Speaking of Daryl, one of the books I’ve finished recently, was We Are All Completely Fine, which is deserving of the Hollywood attention that it’s getting. Jason M. Hough’s Zero World was an absolute juggernaut of a read, and Bridget Foley’s Hugo and Rose was thoughtful and poignant. Both books leave you thinking about them for weeks afterward.
Visit Ted Kosmatka's website.

The Page 69 Test: The Games.

My Book, the Movie: The Games.

My Book, the Movie: Prophet of Bones.

The Page 69 Test: Prophet of Bones.

--Marshal Zeringue

Friday, July 17, 2015

Siobhan Roberts

Siobhan Roberts is a Toronto journalist and author whose work focuses on mathematics and science. Her new book is Genius at Play, The Curious Mind of John Horton Conway (Bloomsbury, 2015). While writing the Conway biography, she was a Director’s Visitor at the Institute for Advanced Study, in Princeton, and a Fellow at the Leon Levy Center for Biography, at the CUNY Graduate Center in New York City.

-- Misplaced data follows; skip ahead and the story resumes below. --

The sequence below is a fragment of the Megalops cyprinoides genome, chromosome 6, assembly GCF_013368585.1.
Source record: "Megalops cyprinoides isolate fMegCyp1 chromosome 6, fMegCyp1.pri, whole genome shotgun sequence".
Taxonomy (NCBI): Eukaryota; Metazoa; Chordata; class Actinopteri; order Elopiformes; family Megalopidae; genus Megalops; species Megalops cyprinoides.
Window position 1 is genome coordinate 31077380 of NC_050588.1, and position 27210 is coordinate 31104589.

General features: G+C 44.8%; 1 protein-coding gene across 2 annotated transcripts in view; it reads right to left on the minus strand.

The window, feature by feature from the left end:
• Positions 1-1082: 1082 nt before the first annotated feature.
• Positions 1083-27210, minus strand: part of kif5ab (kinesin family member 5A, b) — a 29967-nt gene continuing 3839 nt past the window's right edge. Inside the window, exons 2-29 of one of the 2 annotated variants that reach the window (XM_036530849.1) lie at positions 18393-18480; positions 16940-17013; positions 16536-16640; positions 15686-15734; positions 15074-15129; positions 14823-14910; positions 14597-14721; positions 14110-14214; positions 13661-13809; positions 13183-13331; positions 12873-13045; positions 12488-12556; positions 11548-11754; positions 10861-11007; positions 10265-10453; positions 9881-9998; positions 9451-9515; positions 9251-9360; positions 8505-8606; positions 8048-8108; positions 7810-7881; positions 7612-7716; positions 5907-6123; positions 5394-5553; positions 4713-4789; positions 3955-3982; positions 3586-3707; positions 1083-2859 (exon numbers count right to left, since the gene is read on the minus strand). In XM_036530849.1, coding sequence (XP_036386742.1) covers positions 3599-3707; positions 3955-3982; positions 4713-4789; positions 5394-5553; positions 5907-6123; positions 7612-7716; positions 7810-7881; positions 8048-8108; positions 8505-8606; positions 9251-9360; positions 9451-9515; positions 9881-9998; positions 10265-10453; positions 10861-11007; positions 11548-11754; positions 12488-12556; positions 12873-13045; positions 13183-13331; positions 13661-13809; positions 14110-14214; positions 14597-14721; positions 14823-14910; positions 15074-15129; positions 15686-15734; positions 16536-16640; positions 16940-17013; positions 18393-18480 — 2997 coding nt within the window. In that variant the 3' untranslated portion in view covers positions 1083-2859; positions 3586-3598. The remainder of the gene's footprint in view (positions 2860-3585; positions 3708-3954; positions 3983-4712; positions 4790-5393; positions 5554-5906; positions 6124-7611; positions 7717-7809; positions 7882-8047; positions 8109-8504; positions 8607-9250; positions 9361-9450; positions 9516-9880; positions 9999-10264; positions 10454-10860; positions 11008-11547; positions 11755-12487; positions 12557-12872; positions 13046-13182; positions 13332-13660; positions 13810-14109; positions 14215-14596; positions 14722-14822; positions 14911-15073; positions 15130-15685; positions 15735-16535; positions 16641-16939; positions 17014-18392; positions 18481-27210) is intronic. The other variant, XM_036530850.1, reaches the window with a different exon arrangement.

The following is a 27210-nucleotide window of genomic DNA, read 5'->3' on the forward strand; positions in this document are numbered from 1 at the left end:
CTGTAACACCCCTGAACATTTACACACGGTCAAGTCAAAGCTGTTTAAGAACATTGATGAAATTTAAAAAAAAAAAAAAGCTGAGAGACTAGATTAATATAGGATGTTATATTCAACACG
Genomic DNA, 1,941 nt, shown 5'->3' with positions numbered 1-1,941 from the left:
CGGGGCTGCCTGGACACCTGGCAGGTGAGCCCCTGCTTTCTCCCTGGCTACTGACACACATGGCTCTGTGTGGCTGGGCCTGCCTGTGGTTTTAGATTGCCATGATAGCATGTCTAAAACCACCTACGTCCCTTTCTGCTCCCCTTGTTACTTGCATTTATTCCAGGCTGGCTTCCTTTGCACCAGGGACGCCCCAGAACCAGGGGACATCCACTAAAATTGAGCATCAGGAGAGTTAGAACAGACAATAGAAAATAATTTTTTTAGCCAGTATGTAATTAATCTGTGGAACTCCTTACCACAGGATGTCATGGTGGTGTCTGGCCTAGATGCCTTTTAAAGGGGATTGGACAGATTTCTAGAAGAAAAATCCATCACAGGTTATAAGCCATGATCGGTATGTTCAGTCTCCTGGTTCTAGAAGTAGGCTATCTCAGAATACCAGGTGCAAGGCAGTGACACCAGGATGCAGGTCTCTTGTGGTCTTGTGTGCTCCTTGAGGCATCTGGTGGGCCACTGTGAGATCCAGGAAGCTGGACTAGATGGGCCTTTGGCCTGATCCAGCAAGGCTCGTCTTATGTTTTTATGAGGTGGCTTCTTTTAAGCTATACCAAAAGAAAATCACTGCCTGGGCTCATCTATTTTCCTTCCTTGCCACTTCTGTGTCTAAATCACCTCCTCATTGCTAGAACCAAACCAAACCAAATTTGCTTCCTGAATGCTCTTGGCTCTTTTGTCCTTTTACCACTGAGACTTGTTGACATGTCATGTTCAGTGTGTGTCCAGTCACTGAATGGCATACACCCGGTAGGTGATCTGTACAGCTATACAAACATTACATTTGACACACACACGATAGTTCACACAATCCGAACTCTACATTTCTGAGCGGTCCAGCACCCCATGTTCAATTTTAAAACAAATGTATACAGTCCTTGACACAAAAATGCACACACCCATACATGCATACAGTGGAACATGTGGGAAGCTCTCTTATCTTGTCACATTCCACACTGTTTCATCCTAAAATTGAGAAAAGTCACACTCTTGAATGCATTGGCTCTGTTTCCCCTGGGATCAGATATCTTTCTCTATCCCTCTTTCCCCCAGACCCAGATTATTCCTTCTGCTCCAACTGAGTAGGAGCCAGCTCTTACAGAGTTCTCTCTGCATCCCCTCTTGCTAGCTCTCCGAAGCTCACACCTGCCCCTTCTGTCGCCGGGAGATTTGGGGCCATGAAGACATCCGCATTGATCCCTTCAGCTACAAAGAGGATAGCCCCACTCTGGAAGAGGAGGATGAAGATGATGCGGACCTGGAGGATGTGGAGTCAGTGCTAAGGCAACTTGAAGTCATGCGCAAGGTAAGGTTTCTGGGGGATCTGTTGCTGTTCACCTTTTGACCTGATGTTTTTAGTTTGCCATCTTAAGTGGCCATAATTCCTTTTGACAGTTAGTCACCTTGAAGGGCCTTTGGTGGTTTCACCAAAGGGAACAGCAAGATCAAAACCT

Her previous books are Wind Wizard: Alan G. Davenport and the Art of Wind Engineering (Princeton University Press, 2012), and King of Infinite Space: Donald Coxeter, The Man Who Saved Geometry (Bloomsbury, 2006). King of Infinite Space won the Mathematical Association of America’s 2009 Euler Prize for expanding the public’s view of mathematics.

Roberts also wrote and produced a documentary film about Coxeter, The Man Who Saved Geometry, for TVOntario’s The View From Here (September 2009).

And she is the recipient of four National Magazine Awards in the science and technology longform features category (two Silver; two Honourable Mention).

Recently I asked Roberts about what she was reading. Her reply: